By Brenda Flanagan
“NJ Transit is at a critical juncture and we have issues to address,” said NJ Transit Executive Director Steven Santoro.
NJ Transit’s brand new boss described an agency that’s under-funded and understaffed — plagued by breakdowns and accidents. In testimony before a joint legislative committee investigating NJ Transit in the wake of the deadly Hoboken train crash, Santoro listed multiple safety violations identified by a federal inspection of NJ Transit this spring. They include unauthorized use of personal cell phones while on duty, lack of proper emergency tools on trains, improper testing of train brakes and failure to blow the horn at railroad crossings.
“These findings are unacceptable,” Santoro said. “We now know that our customers — you and our customers — are rightly focused on safety.”
Santoro said NJ Transit’s working to address the deficiencies. His promotion to executive director came just two weeks after the Hoboken accident and he angered the joint committee by not bothering to show up for its first meeting. Santoro chose to meet with Federal Railroad Administration officials instead.
“I will take responsibility for not contacting you earlier. I apologize for that as well,” Santoro said.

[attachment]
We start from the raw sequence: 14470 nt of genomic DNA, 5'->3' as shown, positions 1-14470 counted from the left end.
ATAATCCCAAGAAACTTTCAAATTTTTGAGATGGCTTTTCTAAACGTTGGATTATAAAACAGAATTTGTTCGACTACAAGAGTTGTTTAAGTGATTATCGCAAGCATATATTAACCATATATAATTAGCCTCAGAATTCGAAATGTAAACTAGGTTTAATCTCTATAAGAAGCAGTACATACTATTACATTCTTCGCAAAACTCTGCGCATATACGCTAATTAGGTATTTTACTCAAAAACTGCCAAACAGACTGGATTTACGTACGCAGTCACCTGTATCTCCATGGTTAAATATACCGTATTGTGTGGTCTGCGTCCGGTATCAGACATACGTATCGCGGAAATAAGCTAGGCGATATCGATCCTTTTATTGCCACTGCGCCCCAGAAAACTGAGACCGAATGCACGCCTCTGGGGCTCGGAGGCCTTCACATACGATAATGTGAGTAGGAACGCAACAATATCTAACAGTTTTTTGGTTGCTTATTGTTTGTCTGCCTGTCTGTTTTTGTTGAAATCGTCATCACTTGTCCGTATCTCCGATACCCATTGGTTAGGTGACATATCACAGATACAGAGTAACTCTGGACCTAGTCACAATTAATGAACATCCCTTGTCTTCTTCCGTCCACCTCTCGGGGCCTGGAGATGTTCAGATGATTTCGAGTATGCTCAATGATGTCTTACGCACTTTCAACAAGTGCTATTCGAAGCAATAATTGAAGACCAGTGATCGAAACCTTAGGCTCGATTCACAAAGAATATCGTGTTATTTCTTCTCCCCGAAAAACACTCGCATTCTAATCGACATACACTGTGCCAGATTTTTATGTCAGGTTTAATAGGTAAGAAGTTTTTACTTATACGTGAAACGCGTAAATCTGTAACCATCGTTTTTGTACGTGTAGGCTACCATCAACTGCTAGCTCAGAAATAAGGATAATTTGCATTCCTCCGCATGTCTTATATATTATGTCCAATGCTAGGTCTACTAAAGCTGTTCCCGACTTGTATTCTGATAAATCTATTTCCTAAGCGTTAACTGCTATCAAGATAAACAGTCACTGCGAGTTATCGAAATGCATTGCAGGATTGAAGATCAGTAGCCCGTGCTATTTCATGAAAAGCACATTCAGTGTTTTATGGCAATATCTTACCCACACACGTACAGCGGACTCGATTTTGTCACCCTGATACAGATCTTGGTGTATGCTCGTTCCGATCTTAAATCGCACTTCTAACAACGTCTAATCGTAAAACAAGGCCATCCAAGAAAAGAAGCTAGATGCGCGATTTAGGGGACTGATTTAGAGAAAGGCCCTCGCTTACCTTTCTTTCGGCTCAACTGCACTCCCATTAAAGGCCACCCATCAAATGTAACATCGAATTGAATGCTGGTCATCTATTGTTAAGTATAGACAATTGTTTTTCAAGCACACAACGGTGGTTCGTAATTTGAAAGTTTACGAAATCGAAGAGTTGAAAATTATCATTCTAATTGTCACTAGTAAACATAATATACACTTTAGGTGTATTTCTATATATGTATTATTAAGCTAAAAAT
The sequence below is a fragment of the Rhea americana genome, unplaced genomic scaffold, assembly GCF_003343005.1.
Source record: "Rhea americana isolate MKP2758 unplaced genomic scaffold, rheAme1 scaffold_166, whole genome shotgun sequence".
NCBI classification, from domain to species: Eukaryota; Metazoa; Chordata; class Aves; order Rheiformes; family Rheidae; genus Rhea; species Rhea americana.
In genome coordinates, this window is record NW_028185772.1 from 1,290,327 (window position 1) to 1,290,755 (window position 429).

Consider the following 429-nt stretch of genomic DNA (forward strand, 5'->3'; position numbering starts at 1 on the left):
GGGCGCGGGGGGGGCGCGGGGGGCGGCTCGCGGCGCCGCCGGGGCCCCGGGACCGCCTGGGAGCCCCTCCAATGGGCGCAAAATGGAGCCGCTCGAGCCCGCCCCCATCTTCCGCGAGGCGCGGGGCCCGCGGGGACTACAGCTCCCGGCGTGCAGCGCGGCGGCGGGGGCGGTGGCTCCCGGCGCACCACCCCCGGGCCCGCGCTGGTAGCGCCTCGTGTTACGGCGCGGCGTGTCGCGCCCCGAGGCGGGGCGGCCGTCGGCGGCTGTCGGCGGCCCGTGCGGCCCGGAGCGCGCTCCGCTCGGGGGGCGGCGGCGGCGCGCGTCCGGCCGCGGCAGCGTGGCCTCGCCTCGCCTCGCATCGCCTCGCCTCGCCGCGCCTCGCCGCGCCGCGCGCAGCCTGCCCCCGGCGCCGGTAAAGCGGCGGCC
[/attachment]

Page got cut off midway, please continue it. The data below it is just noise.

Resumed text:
He went on to explain cash-strapped NJ Transit’s been spending capital improvement money just to pay its bills and the agency needs to fill 245 vacancies — many of them critical to safety. Assemblyman John McKeon grilled Santoro over what he called 10 highly paid patronage positions, like the $147,000 job created for former Christie spokesman Michael Drewniak, who had no transportation experience.
“You know what? The whistleblowers are out there. They work for NJ Transit and they’re dispirited by the many new titles and unqualified hires. This committee needs to know what tools you need to have, so that this governor or any other future governor doesn’t politically interfere by placing top management with individuals frankly who don’t have resumes that bespeak the honor of that fine transit agency that you now head,” McKeon said.
Sen. Bob Gordon questioned NJ Transit’s accident rate — 157 incidents over the past five years, three times as many as the Long Island Rail Road. He asked about inadequate maintenance and staff shortages.
“The impression one gets from the outside is that this is an organization filled with good people, but has been starved for resources, and they’re unable to run the railroad the way they would like to,” Gordon said.
Santoro said staff shortages have hurt NJ Transit across the entire operation. Old trains need to be replaced or overhauled. He explained the agency recently found problems with rail yard tracks, switches and human error. While it’s deployed new technology to help conductors and engine control switches.
“What we need to do more is hire more rail managers,” Santoro said. “As we see retirees leaving the railroad, we need to replace them, and we haven’t been replacing them quickly enough.”
NJ Transit today called Drewniak “a long-time public servant with statewide experience who has managed complex issues and is a good communicator.” McKeon meanwhile promised to subpoena information about patronage hires.